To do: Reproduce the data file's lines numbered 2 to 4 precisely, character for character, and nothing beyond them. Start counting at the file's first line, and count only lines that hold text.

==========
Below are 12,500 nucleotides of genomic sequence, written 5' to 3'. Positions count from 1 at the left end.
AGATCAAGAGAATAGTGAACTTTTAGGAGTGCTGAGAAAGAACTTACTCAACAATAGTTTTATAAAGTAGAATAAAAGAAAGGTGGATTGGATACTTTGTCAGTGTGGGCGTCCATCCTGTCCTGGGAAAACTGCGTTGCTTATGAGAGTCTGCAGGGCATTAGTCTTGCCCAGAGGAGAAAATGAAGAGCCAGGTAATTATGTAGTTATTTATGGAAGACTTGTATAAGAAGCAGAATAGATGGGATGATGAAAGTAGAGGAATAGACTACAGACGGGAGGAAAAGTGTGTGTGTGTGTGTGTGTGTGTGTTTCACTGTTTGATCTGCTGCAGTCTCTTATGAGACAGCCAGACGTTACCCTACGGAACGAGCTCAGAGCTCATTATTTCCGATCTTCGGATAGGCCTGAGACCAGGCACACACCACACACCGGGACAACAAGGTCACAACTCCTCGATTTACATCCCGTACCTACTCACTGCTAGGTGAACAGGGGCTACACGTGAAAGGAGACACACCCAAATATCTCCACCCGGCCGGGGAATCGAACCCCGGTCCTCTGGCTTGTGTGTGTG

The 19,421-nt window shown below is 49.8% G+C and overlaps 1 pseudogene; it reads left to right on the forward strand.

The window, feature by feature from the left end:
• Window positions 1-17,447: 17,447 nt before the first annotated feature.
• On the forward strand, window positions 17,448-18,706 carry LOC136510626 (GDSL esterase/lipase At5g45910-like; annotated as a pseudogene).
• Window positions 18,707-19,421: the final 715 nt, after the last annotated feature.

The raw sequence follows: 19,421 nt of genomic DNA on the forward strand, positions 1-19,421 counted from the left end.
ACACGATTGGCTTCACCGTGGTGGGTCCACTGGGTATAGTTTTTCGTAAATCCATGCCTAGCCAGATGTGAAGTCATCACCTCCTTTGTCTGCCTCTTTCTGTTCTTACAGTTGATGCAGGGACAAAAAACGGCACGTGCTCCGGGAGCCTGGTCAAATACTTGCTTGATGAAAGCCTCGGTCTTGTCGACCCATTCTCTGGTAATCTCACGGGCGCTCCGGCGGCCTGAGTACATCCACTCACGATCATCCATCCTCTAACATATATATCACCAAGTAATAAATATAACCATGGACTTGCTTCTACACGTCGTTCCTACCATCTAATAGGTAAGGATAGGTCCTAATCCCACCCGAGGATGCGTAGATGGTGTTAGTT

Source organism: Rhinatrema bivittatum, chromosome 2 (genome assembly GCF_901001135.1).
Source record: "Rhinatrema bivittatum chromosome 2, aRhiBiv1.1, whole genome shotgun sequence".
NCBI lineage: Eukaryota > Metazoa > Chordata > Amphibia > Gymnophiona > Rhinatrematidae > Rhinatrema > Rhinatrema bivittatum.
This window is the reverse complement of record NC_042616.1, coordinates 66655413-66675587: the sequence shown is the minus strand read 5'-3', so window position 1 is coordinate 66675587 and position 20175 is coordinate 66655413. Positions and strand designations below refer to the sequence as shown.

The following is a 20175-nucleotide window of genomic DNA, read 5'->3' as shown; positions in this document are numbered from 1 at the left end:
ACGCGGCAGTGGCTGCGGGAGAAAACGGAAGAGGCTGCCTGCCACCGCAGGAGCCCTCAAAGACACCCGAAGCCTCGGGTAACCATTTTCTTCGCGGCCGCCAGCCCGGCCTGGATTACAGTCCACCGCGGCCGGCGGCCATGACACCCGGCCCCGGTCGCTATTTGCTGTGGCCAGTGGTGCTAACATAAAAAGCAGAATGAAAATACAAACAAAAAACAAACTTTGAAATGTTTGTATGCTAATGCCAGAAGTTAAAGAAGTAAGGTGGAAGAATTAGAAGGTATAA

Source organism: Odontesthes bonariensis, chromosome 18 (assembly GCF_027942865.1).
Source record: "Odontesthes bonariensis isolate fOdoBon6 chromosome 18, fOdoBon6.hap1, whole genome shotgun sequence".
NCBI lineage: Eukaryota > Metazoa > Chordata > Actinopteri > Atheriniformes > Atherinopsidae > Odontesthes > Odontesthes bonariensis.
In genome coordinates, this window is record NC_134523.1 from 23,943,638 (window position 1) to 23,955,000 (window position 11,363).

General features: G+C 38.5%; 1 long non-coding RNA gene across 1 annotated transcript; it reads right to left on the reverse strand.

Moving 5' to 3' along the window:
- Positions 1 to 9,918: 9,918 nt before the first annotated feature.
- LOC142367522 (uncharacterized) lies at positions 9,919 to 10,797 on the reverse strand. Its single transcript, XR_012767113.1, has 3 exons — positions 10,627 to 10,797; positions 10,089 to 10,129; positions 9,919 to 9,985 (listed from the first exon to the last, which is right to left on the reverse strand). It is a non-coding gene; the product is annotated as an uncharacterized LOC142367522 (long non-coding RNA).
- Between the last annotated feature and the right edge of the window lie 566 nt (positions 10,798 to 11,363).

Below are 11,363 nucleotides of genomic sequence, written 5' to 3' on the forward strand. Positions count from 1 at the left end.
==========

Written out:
AGATCAAGAGAATAGTGAACTTTTAGGAGTGCTGAGAAAGAACTTACTCAACAATAGTTTTATAAAGTAGAATAAAAGAAAGGTGGATTGGATACTTTGTCAGTGTGGGCGTCCATCCTGTCCTGGGAAAACTGCGTTGCTTATGAGAGTCTGCAGGGCATTAGTCTTGCCCAGAGGAGAAAATGAAGAGCCAGGTAATTATGTAGTTATTTATGGAAGACTTGTATAAGAAGCAGAATAGATGGGATGATGAAAGTAGAGGAATAGACTACAGACGGGAGGAAAAGTGTGTGTGTGTGTGTGTGTGTGTGTTTCACTGTTTGATCTGCTGCAGTCTCTTATGAGACAGCCAGACGTTACCCTACGGAACGAGCTCAGAGCTCATTATTTCCGATCTTCGGATAGGCCTGAGACCAGGCACACACCACACACCGGGACAACAAGGTCACAACTCCTCGATTTACATCCCGTACCTACTCACTGCTAGGTGAACAGGGGCTACACGTGAAAGGAGACACACCCAAATATCTCCACCCGGCCGGGGAATCGAACCCCGGTCCTCTGGCTTGTGTGTGTG

The 19,421-nt window shown below is 49.8% G+C and overlaps 1 pseudogene; it reads left to right on the forward strand.

The window, feature by feature from the left end: